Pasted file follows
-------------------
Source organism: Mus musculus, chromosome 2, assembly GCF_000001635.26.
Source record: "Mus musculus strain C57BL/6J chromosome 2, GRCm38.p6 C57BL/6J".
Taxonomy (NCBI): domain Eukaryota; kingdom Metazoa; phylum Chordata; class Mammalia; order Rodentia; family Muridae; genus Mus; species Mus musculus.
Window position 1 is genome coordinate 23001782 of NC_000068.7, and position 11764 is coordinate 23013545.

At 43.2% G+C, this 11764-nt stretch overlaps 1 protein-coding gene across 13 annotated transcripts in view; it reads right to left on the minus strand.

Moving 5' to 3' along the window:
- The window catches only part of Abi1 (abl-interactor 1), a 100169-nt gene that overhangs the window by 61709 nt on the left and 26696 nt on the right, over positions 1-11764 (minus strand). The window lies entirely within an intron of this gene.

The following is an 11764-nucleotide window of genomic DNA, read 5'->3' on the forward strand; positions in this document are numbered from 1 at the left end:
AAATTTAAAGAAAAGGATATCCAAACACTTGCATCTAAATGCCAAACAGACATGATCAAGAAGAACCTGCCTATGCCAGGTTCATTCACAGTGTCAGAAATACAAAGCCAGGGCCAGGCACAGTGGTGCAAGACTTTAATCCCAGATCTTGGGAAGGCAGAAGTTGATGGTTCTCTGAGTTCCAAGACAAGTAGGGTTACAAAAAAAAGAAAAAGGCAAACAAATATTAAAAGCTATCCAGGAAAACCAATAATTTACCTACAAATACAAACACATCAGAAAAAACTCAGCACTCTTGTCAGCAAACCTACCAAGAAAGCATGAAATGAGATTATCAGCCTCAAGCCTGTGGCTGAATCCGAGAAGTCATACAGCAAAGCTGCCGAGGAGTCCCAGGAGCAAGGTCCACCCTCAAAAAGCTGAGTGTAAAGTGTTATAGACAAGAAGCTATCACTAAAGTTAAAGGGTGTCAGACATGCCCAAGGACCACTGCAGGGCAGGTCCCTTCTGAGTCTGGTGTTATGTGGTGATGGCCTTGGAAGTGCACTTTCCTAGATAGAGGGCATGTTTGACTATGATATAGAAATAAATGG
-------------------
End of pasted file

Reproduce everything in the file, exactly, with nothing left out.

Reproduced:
Source organism: Mus musculus, chromosome 2, assembly GCF_000001635.26.
Source record: "Mus musculus strain C57BL/6J chromosome 2, GRCm38.p6 C57BL/6J".
Taxonomy (NCBI): domain Eukaryota; kingdom Metazoa; phylum Chordata; class Mammalia; order Rodentia; family Muridae; genus Mus; species Mus musculus.
Window position 1 is genome coordinate 23001782 of NC_000068.7, and position 11764 is coordinate 23013545.

At 43.2% G+C, this 11764-nt stretch overlaps 1 protein-coding gene across 13 annotated transcripts in view; it reads right to left on the minus strand.

Moving 5' to 3' along the window:
- The window catches only part of Abi1 (abl-interactor 1), a 100169-nt gene that overhangs the window by 61709 nt on the left and 26696 nt on the right, over positions 1-11764 (minus strand). The window lies entirely within an intron of this gene.

The following is an 11764-nucleotide window of genomic DNA, read 5'->3' on the forward strand; positions in this document are numbered from 1 at the left end:
AAATTTAAAGAAAAGGATATCCAAACACTTGCATCTAAATGCCAAACAGACATGATCAAGAAGAACCTGCCTATGCCAGGTTCATTCACAGTGTCAGAAATACAAAGCCAGGGCCAGGCACAGTGGTGCAAGACTTTAATCCCAGATCTTGGGAAGGCAGAAGTTGATGGTTCTCTGAGTTCCAAGACAAGTAGGGTTACAAAAAAAAGAAAAAGGCAAACAAATATTAAAAGCTATCCAGGAAAACCAATAATTTACCTACAAATACAAACACATCAGAAAAAACTCAGCACTCTTGTCAGCAAACCTACCAAGAAAGCATGAAATGAGATTATCAGCCTCAAGCCTGTGGCTGAATCCGAGAAGTCATACAGCAAAGCTGCCGAGGAGTCCCAGGAGCAAGGTCCACCCTCAAAAAGCTGAGTGTAAAGTGTTATAGACAAGAAGCTATCACTAAAGTTAAAGGGTGTCAGACATGCCCAAGGACCACTGCAGGGCAGGTCCCTTCTGAGTCTGGTGTTATGTGGTGATGGCCTTGGAAGTGCACTTTCCTAGATAGAGGGCATGTTTGACTATGATATAGAAATAAATGG